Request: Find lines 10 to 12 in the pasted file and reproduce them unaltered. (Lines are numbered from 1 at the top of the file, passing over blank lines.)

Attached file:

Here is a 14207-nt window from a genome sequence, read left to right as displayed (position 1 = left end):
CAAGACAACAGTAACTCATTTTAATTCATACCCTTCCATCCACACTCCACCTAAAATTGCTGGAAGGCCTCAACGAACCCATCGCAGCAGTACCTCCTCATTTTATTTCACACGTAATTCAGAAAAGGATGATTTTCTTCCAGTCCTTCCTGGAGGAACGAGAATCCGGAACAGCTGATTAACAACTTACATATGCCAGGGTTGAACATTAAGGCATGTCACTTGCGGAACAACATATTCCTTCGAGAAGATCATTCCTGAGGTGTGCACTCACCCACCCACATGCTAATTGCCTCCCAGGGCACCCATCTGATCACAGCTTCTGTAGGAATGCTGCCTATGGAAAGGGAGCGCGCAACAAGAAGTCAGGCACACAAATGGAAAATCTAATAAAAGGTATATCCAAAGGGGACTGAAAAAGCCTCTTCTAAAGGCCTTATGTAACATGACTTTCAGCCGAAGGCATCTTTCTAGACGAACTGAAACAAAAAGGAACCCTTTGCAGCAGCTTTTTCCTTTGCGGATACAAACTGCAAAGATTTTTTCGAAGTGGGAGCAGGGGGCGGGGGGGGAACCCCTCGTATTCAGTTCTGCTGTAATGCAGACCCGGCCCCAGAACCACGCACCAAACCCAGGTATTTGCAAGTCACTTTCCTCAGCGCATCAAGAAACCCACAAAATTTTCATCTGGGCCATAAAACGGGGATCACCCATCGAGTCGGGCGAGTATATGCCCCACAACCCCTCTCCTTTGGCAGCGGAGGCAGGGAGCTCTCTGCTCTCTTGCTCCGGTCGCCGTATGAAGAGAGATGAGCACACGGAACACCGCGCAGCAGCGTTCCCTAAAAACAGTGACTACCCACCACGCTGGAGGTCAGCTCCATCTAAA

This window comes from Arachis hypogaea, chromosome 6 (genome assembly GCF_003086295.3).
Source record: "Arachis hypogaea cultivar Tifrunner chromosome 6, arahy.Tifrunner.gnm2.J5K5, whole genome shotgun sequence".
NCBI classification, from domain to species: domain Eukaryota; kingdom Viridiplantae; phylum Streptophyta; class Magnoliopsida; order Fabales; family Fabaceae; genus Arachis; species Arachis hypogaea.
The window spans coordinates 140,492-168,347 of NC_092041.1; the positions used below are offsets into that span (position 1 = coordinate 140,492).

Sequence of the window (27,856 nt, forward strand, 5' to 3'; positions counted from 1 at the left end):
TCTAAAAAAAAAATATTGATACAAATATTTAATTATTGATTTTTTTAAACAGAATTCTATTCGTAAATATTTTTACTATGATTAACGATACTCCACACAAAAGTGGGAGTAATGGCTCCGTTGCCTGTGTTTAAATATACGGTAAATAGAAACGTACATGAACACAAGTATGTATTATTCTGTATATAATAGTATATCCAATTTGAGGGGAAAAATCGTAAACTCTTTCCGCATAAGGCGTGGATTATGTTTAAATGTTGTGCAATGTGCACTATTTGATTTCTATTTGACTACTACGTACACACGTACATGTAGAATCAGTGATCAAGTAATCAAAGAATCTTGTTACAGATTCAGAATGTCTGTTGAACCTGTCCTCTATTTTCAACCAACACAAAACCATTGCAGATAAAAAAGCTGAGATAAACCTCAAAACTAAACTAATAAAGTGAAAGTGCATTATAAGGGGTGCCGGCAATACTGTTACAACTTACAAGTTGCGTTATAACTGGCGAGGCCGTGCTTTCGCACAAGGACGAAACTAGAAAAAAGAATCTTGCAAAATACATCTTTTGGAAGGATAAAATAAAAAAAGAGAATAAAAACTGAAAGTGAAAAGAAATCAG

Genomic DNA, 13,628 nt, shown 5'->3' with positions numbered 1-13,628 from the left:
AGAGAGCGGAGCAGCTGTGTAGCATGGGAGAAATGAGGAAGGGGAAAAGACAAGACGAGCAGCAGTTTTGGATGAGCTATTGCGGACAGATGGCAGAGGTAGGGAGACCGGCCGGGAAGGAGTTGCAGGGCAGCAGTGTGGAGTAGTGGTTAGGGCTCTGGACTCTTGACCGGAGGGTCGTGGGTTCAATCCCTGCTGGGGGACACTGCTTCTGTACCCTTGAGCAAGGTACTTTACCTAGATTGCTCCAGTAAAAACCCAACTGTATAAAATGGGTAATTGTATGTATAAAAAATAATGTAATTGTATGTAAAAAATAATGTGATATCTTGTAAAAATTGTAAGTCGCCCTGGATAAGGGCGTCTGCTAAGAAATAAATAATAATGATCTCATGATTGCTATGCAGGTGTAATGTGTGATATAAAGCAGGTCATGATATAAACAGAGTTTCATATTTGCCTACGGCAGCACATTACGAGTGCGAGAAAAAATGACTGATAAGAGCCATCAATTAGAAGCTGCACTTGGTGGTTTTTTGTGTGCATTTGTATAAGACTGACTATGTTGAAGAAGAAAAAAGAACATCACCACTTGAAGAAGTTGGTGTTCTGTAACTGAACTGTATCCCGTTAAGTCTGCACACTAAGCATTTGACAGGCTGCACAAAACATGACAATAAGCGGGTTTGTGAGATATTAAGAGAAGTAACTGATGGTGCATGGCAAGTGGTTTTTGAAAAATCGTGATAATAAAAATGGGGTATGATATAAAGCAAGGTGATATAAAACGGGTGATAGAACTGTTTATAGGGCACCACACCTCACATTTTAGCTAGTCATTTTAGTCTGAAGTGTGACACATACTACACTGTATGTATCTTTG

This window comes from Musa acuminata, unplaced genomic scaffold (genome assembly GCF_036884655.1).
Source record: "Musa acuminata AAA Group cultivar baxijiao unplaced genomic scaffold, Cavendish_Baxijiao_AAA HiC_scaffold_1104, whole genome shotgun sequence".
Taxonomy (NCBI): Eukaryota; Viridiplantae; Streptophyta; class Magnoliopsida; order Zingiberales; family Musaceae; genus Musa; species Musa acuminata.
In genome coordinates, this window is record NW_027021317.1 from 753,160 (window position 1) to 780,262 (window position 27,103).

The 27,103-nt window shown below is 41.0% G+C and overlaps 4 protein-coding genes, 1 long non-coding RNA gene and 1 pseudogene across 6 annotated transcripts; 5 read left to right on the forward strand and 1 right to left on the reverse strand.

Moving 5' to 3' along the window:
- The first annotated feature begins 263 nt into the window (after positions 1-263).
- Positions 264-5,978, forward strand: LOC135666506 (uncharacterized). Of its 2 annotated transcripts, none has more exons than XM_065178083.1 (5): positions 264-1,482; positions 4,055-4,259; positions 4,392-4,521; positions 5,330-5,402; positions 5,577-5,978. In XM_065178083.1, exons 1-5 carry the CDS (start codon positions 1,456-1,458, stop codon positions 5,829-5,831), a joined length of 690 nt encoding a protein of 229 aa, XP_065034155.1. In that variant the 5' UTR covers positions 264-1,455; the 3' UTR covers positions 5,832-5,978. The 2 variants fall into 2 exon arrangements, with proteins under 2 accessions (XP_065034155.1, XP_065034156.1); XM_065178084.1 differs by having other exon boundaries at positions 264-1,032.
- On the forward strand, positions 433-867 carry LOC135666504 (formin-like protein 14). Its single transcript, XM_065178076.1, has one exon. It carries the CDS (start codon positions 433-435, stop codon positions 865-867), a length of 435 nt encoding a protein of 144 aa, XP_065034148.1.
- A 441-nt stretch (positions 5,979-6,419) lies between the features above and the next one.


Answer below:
AGAGAGCGGAGCAGCTGTGTAGCATGGGAGAAATGAGGAAGGGGAAAAGACAAGACGAGCAGCAGTTTTGGATGAGCTATTGCGGACAGATGGCAGAGGTAGGGAGACCGGCCGGGAAGGAGTTGCAGGGCAGCAGTGTGGAGTAGTGGTTAGGGCTCTGGACTCTTGACCGGAGGGTCGTGGGTTCAATCCCTGCTGGGGGACACTGCTTCTGTACCCTTGAGCAAGGTACTTTACCTAGATTGCTCCAGTAAAAACCCAACTGTATAAAATGGGTAATTGTATGTATAAAAAATAATGTAATTGTATGTAAAAAATAATGTGATATCTTGTAAAAATTGTAAGTCGCCCTGGATAAGGGCGTCTGCTAAGAAATAAATAATAATGATCTCATGATTGCTATGCAGGTGTAATGTGTGATATAAAGCAGGTCATGATATAAACAGAGTTTCATATTTGCCTACGGCAGCACATTACGAGTGCGAGAAAAAATGACTGATAAGAGCCATCAATTAGAAGCTGCACTTGGTGGTTTTTTGTGTGCATTTGTATAAGACTGACTATGTTGAAGAAGAAAAAAGAACATCACCACTTGAAGAAGTTGGTGTTCTGTAACTGAACTGTATCCCGTTAAGTCTGCACACTAAGCATTTGACAGGCTGCACAAAACATGACAATAAGCGGGTTTGTGAGATATTAAGAGAAGTAACTGATGGTGCATGGCAAGTGGTTTTTGAAAAATCGTGATAATAAAAATGGGGTATGATATAAAGCAAGGTGATATAAAACGGGTGATAGAACTGTTTATAGGGCACCACACCTCACATTTTAGCTAGTCATTTTAGTCTGAAGTGTGACACATACTACACTGTATGTATCTTTG

This window comes from Musa acuminata, unplaced genomic scaffold (genome assembly GCF_036884655.1).
Source record: "Musa acuminata AAA Group cultivar baxijiao unplaced genomic scaffold, Cavendish_Baxijiao_AAA HiC_scaffold_1104, whole genome shotgun sequence".